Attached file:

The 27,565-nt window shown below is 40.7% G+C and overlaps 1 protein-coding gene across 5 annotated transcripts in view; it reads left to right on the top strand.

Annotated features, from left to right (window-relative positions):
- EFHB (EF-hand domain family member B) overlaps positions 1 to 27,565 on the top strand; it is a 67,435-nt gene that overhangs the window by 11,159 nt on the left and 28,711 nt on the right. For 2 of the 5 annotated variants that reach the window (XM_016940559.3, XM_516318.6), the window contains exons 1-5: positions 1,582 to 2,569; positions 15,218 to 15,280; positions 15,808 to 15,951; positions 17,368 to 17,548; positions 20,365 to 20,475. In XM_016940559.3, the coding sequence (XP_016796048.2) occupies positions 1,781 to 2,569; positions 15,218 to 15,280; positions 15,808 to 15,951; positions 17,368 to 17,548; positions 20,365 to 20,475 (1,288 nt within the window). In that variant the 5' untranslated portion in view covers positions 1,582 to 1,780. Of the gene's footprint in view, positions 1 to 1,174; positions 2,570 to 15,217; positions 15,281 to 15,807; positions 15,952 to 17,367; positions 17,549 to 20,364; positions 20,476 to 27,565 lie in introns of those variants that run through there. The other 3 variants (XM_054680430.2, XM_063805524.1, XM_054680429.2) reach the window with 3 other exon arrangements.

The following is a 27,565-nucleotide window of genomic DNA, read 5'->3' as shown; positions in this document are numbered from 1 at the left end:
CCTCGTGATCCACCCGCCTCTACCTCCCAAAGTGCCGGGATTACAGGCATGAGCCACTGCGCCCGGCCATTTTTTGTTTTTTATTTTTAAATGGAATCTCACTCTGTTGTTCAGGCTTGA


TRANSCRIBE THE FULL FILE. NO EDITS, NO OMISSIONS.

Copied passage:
The 27,565-nt window shown below is 40.7% G+C and overlaps 1 protein-coding gene across 5 annotated transcripts in view; it reads left to right on the top strand.

Annotated features, from left to right (window-relative positions):
- EFHB (EF-hand domain family member B) overlaps positions 1 to 27,565 on the top strand; it is a 67,435-nt gene that overhangs the window by 11,159 nt on the left and 28,711 nt on the right. For 2 of the 5 annotated variants that reach the window (XM_016940559.3, XM_516318.6), the window contains exons 1-5: positions 1,582 to 2,569; positions 15,218 to 15,280; positions 15,808 to 15,951; positions 17,368 to 17,548; positions 20,365 to 20,475. In XM_016940559.3, the coding sequence (XP_016796048.2) occupies positions 1,781 to 2,569; positions 15,218 to 15,280; positions 15,808 to 15,951; positions 17,368 to 17,548; positions 20,365 to 20,475 (1,288 nt within the window). In that variant the 5' untranslated portion in view covers positions 1,582 to 1,780. Of the gene's footprint in view, positions 1 to 1,174; positions 2,570 to 15,217; positions 15,281 to 15,807; positions 15,952 to 17,367; positions 17,549 to 20,364; positions 20,476 to 27,565 lie in introns of those variants that run through there. The other 3 variants (XM_054680430.2, XM_063805524.1, XM_054680429.2) reach the window with 3 other exon arrangements.

The following is a 27,565-nucleotide window of genomic DNA, read 5'->3' as shown; positions in this document are numbered from 1 at the left end:
CCTCGTGATCCACCCGCCTCTACCTCCCAAAGTGCCGGGATTACAGGCATGAGCCACTGCGCCCGGCCATTTTTTGTTTTTTATTTTTAAATGGAATCTCACTCTGTTGTTCAGGCTTGA